Posted 20 September 2019
By Scott Gavura Science Based Medicine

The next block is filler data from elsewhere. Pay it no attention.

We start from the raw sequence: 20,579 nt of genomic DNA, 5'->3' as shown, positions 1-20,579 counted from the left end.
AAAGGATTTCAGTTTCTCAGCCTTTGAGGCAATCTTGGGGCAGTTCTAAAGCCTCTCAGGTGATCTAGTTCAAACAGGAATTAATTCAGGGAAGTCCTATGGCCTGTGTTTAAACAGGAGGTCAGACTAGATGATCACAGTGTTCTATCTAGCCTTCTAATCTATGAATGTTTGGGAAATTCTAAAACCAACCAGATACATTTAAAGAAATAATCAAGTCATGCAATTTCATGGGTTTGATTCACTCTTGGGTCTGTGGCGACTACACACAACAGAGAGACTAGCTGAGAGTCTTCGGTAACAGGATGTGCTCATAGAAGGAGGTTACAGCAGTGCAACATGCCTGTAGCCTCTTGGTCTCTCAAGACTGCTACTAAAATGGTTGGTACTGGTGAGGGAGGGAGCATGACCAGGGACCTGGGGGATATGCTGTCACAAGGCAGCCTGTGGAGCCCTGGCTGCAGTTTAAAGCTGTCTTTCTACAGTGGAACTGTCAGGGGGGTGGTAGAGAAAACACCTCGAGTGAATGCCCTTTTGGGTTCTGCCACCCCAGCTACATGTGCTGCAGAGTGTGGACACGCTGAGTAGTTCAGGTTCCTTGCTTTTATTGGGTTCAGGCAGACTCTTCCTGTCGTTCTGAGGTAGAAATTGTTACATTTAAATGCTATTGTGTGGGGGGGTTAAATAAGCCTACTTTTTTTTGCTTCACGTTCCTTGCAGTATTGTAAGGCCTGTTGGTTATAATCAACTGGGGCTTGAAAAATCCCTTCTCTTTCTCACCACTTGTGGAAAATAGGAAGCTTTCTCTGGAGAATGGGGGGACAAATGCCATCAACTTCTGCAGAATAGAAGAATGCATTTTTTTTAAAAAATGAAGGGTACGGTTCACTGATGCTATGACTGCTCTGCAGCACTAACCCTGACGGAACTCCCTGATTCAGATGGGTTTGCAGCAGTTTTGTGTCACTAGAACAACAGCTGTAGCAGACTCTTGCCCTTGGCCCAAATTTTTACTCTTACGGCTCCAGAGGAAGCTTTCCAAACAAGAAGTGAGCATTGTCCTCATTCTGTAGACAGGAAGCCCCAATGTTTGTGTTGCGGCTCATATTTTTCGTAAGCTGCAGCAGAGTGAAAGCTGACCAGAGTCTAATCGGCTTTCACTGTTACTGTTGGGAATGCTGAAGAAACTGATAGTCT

The sale of dietary supplements is booming and continues to grow. Supplements are enormously popular with an estimated 75% of Americans using some form of supplement regularly. Supplements are widely believed (and advertised) to provide meaningful health benefits. As cardiovascular disease is the leading cause of death in the US, it is not surprising that supplements purported to treat, mitigate, or prevent cardiovascular disease would be popular. It has been noted in many posts on this blog that the supplement industry is very lightly regulated, meaning that claims of effectiveness may not be backed by credible evidence. Additionally, safety concerns have been raised with some supplements, with the suspicion that in some cases, they may harm more than help. With this question in mind, Safi Khan and colleagues from West Virginia University and other organizations undertook a massive umbrella review (a summary of systematic reviews) of dietary supplements and their effects on cardiovascular outcomes. The paper was published in the Annals of Internal Medicine in July 2019, and is entitled “Effects of Supplements and Dietary Interventions on Cardiovascular Outcomes“.
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